Site Map
Voting News
Contact Us
About Us

is NOT!
associated with

Voting machine issue confusing to some  (TN)

Rebecca Ferrar    Knoxville News Sentinel   22 October 2008

Some early voters are confused by an anomaly in the voting machines.

It seems that, when someone votes for the presidential candidate, the summary page shows only the first three letters of the candidate’s first name.

In Democrat Barack Obama’s case, that would be “BAR.”

The confusion comes because another presidential candidate is Bob Barr, whose name on the summary page should show “BOB.” The summary page of all the ions comes up before the voter actually casts his or her vote.

For attorney and Democrat Jim Andrews and two others, confusion ensued when they went to vote on the voting machines at New Harvest Lane near Knoxville Center.

“I voted for Obama, my partner voted for Obama, and the other lady voted for Obama,” said Andrews, who ran against then-Knox County Sheriff Tim Hutchison in 2002.

Andrews said he and business partner Liza Jean Holt were both trying to vote for Obama but kept getting “BAR” on the summary page.

“The election official said, ‘That’s the way the machine is set up. You’re still voting for Obama.’ I don’t have any reason to think the machines are programmed very differently than anywhere else. Bob Barr may get a … lot of votes out of Knox County,” Andrews said.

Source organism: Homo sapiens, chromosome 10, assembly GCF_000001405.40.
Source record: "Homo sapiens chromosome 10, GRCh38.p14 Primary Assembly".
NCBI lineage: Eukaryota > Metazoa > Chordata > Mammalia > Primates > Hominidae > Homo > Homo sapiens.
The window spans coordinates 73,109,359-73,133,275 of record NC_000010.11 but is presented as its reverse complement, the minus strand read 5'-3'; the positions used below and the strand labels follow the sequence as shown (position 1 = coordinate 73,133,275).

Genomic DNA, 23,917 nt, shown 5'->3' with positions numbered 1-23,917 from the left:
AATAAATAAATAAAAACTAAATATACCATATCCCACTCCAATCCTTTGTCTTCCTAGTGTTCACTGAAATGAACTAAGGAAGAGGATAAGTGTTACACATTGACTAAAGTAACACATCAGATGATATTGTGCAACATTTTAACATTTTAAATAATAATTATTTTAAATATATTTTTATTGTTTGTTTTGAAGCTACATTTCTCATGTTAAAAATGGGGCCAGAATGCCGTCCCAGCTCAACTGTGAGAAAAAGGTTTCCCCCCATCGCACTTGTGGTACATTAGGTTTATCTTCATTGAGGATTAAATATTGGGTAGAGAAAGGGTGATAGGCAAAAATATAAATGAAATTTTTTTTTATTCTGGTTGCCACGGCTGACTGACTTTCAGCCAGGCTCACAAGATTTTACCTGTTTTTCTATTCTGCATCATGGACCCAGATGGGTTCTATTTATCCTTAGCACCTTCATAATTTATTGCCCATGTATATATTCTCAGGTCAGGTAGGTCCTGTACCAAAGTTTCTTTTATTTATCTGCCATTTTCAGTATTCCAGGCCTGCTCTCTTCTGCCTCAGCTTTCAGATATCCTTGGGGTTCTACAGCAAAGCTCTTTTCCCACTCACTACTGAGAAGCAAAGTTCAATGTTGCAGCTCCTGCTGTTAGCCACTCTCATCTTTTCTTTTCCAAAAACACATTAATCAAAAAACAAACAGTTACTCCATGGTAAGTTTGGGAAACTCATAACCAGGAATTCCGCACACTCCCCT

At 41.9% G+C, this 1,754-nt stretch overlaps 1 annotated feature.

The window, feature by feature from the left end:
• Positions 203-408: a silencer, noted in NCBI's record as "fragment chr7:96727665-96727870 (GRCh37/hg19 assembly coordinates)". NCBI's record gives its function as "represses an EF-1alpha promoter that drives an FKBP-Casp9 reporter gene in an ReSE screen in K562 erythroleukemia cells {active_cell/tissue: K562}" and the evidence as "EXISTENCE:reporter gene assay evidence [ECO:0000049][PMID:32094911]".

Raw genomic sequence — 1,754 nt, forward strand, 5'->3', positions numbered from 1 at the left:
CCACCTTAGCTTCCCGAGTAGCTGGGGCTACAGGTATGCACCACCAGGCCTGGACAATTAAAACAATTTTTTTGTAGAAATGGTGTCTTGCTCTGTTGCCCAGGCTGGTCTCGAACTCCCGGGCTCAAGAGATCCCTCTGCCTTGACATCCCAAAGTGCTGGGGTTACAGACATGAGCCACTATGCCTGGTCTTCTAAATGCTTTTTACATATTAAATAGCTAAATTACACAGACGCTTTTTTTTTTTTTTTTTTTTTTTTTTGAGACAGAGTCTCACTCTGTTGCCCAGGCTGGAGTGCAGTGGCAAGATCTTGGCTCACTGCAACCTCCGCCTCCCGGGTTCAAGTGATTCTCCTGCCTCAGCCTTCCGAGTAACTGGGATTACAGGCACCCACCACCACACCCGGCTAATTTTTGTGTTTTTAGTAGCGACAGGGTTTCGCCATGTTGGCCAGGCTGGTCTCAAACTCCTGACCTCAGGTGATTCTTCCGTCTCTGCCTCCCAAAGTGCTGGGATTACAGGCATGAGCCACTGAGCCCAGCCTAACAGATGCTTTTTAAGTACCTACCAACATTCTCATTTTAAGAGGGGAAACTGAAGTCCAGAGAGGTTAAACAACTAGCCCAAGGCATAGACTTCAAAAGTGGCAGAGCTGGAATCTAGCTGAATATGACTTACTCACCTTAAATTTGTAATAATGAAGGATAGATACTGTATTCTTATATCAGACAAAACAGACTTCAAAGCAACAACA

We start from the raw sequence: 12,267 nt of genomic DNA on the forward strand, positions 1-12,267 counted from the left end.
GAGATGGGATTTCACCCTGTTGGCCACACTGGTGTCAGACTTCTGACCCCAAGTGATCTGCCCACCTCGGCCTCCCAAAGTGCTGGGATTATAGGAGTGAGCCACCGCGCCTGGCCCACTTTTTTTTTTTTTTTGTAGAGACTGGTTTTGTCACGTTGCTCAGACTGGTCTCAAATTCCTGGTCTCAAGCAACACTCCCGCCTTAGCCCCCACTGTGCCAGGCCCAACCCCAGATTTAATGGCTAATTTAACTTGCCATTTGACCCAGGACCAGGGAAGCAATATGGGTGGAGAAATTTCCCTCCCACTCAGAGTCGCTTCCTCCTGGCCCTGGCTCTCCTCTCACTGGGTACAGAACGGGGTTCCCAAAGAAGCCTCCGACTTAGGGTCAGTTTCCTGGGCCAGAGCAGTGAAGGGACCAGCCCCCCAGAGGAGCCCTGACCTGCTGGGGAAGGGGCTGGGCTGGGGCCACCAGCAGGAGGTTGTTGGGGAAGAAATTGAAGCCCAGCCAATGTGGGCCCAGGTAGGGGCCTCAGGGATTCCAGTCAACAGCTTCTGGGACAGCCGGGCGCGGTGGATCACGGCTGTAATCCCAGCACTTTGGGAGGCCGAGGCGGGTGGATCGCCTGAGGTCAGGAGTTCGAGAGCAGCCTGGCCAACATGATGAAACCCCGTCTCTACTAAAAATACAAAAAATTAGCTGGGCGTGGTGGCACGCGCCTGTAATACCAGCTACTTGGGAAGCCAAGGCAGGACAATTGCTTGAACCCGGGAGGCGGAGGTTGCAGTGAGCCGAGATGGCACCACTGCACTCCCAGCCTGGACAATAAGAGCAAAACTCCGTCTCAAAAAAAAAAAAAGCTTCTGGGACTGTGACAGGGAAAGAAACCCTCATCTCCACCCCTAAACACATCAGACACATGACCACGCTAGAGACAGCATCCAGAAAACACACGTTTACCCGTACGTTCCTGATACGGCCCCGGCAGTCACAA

The other woman, Peggy Mehllorn, a retired teacher, said of the election workers, “They kept insisting that they were right and I was wrong. It just makes me mad. It’s none of anybody’s business who you vote for. The people tried to explain to me ‘bar’ was for Obama. It was a little confusing to me. The lady before me was having the same problem.”

Greg Mackay, Knox County administrator of elections, said the machines print the first three letters of the first name. “It’s because of the electors,” he said. “It’s just on the president. It says ‘electors for’ on the summary page and the first three letters for the candidate of your choice.”

Mackay said he’s had some complaints — two or three a day since early voting began Oct. 15.

“It’s not really been a problem,” Mackay said. “It’s just taken time to explain it to people, and we’re going to instruct our workers about it, too. As soon as we found out about it, we showed the League of Women Voters and both (presidential) campaigns.

Previous Page

Election Problem Log image
2004 to 2009


Accessibility Issues
Accessibility Issues

Cost Comparisons
Cost Comparisons

Flyers & Handouts

VotersUnite News Exclusives

Search by

Copyright © 2004-2010 VotersUnite!